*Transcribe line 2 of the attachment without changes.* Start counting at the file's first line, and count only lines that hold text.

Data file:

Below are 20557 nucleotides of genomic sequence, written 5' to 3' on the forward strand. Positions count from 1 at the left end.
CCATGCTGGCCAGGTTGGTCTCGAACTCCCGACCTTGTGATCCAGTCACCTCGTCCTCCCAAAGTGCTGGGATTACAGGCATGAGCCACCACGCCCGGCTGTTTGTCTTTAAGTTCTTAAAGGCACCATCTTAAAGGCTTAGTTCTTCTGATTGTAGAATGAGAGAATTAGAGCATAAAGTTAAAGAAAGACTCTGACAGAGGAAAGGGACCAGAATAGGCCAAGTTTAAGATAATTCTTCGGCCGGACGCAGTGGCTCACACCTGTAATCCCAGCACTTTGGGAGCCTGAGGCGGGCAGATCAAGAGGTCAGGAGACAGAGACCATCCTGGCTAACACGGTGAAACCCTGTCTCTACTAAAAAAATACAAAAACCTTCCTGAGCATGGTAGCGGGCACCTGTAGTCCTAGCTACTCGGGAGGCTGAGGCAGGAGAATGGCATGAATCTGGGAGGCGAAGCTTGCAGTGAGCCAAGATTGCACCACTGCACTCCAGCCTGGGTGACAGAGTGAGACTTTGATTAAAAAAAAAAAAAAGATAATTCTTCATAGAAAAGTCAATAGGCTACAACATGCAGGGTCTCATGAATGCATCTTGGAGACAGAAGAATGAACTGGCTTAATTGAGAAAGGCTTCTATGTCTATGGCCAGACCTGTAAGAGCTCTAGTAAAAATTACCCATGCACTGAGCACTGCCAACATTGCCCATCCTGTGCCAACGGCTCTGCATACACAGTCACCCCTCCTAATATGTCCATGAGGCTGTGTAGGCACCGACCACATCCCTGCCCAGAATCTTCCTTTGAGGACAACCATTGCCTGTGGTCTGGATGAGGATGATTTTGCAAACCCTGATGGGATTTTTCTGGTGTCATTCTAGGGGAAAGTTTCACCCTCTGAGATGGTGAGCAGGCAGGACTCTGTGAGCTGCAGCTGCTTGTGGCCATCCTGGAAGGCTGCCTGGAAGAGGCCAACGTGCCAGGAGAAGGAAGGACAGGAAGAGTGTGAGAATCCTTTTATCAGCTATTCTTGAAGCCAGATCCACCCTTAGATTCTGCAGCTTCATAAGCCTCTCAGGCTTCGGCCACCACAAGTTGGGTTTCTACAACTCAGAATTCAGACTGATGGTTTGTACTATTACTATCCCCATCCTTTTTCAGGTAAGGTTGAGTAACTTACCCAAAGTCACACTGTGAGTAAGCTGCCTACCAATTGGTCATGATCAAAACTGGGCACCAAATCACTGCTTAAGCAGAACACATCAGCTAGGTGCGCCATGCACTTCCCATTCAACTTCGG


CCATGCTGGCCAGGTTGGTCTCGAACTCCCGACCTTGTGATCCAGTCACCTCGTCCTCCCAAAGTGCTGGGATTACAGGCATGAGCCACCACGCCCGGCTGTTTGTCTTTAAGTTCTTAAAGGCACCATCTTAAAGGCTTAGTTCTTCTGATTGTAGAATGAGAGAATTAGAGCATAAAGTTAAAGAAAGACTCTGACAGAGGAAAGGGACCAGAATAGGCCAAGTTTAAGATAATTCTTCGGCCGGACGCAGTGGCTCACACCTGTAATCCCAGCACTTTGGGAGCCTGAGGCGGGCAGATCAAGAGGTCAGGAGACAGAGACCATCCTGGCTAACACGGTGAAACCCTGTCTCTACTAAAAAAATACAAAAACCTTCCTGAGCATGGTAGCGGGCACCTGTAGTCCTAGCTACTCGGGAGGCTGAGGCAGGAGAATGGCATGAATCTGGGAGGCGAAGCTTGCAGTGAGCCAAGATTGCACCACTGCACTCCAGCCTGGGTGACAGAGTGAGACTTTGATTAAAAAAAAAAAAAAGATAATTCTTCATAGAAAAGTCAATAGGCTACAACATGCAGGGTCTCATGAATGCATCTTGGAGACAGAAGAATGAACTGGCTTAATTGAGAAAGGCTTCTATGTCTATGGCCAGACCTGTAAGAGCTCTAGTAAAAATTACCCATGCACTGAGCACTGCCAACATTGCCCATCCTGTGCCAACGGCTCTGCATACACAGTCACCCCTCCTAATATGTCCATGAGGCTGTGTAGGCACCGACCACATCCCTGCCCAGAATCTTCCTTTGAGGACAACCATTGCCTGTGGTCTGGATGAGGATGATTTTGCAAACCCTGATGGGATTTTTCTGGTGTCATTCTAGGGGAAAGTTTCACCCTCTGAGATGGTGAGCAGGCAGGACTCTGTGAGCTGCAGCTGCTTGTGGCCATCCTGGAAGGCTGCCTGGAAGAGGCCAACGTGCCAGGAGAAGGAAGGACAGGAAGAGTGTGAGAATCCTTTTATCAGCTATTCTTGAAGCCAGATCCACCCTTAGATTCTGCAGCTTCATAAGCCTCTCAGGCTTCGGCCACCACAAGTTGGGTTTCTACAACTCAGAATTCAGACTGATGGTTTGTACTATTACTATCCCCATCCTTTTTCAGGTAAGGTTGAGTAACTTACCCAAAGTCACACTGTGAGTAAGCTGCCTACCAATTGGTCATGATCAAAACTGGGCACCAAATCACTGCTTAAGCAGAACACATCAGCTAGGTGCGCCATGCACTTCCCATTCAACTTCGG